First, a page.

Almost a day after I got serious about food, an act of something godly intervenes. I found a landmark that corresponds with a guide book. Thank the gods for muffins. According to the book, there's a river nearby that is company to a camping spot. I clear the hill and exit the forest to be shocked.

"Well I think I'm reading this guide wrong," I murmur to myself in suprise, "'cause this is defiantly not a, ah, 'Small, good camping area – a great place to get away to!' in any way."

Before me is possibly one of the biggest tourist franchises I have ever seen. There are street performers, booths full of food and (probably overpriced) trinkets, all walks of clothing for sale and even a small petting zoo. It must me a carnival or a fair, because there are thousands of people swarming this new self-contained city. Hm. This could be the perfect place for me to start my new life, the fair provides enough odd jobs and there could even be a chance that I might find a steady job at a booth or something. I could check this out and then continue onto the seaside if I don't like it? That sounds fairly okay to me…

I debate about leaving my bags hidden in the woods where I can find them, but end up keeping them and start to jog down to the festivities. This is before I realize something is wrong. I can't hear any voices from the city at all. There's a hush of awe, pertaining to something out of my vision, something to make near everyone drop their voices. And then it broke.

I could hear the massacre before I saw it. Thousands of people's voices, screaming and crying, were drowned out in a mighty roar. I couldn't stay myself and sooner than I could take into account what I was doing, I began to run. I ran for longer and faster than I had ever run before. The ground melted into a blur beside me, and the packs on my back were weightless to me. I had to run to it, it was the only thing I could do. Belatedly it occurred to me that I was running to a disaster, where people would be dead, dying and grief stricken.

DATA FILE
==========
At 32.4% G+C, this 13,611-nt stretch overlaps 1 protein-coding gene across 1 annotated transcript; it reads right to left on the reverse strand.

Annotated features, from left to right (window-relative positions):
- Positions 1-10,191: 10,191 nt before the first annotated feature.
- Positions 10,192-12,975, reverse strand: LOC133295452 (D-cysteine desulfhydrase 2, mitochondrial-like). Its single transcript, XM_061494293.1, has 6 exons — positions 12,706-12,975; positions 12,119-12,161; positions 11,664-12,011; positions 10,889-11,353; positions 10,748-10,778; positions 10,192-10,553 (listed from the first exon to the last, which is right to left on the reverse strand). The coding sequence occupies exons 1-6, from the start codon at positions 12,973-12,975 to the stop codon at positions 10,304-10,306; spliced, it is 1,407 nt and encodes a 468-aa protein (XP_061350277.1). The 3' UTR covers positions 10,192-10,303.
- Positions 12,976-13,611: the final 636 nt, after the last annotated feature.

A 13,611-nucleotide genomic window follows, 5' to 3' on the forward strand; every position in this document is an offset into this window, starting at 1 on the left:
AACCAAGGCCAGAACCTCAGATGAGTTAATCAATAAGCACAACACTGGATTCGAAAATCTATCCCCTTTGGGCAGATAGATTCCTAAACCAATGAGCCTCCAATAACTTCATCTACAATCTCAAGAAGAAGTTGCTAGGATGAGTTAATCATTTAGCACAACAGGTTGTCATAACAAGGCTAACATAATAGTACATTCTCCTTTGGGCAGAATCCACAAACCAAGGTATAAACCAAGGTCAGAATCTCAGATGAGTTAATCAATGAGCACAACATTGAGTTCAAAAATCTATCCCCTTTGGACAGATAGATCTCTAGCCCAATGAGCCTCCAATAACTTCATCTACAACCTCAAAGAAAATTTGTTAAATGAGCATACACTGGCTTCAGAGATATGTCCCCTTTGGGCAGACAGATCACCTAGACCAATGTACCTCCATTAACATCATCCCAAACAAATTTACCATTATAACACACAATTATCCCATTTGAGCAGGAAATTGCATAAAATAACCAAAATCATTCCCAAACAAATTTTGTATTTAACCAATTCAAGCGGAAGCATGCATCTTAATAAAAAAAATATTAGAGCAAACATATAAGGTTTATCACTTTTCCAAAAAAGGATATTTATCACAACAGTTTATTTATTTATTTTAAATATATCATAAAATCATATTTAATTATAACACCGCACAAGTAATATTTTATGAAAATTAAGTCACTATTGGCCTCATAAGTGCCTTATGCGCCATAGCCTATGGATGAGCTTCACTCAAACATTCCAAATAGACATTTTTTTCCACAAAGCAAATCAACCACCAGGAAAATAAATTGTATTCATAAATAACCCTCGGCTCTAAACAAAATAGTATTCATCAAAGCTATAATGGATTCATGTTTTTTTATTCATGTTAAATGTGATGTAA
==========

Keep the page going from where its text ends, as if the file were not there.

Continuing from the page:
And then I heard the second wave.

There were no screams for help, or shrieks of shock, dismay or grief. The wave came to quickly for anyone to take a breath, much less emit a sound. The silence was even worse, cruelly deafening my ears in its roar of fury and then suddenly it was gone.

Facing me what had once been the most prosperous of cities lay in the ruined wake of a monsoon. It was devastating. I looked at the figures floating through the streets on the waves of water… all I could think was…

Everyone is dead.

I dropped my bags at that point and fell to my knees, crying in grief for all the dead people, all the dead chances of a new life and all the lost hope. I had heard every single voice explode in my head, just like when the science lab blew up. "Please god," I cried in my mind, "don't let them join me like the others did, please, I don't want to go insane!" my vision blurs even more, and I can feel warm tears cutting tracks on my cheeks unbidden.

I had barely begun to cry when the silence accompanying my grief was shattered. And it could only have shattered in such a profound way with the simplest single gasping, spluttering, and choking breath.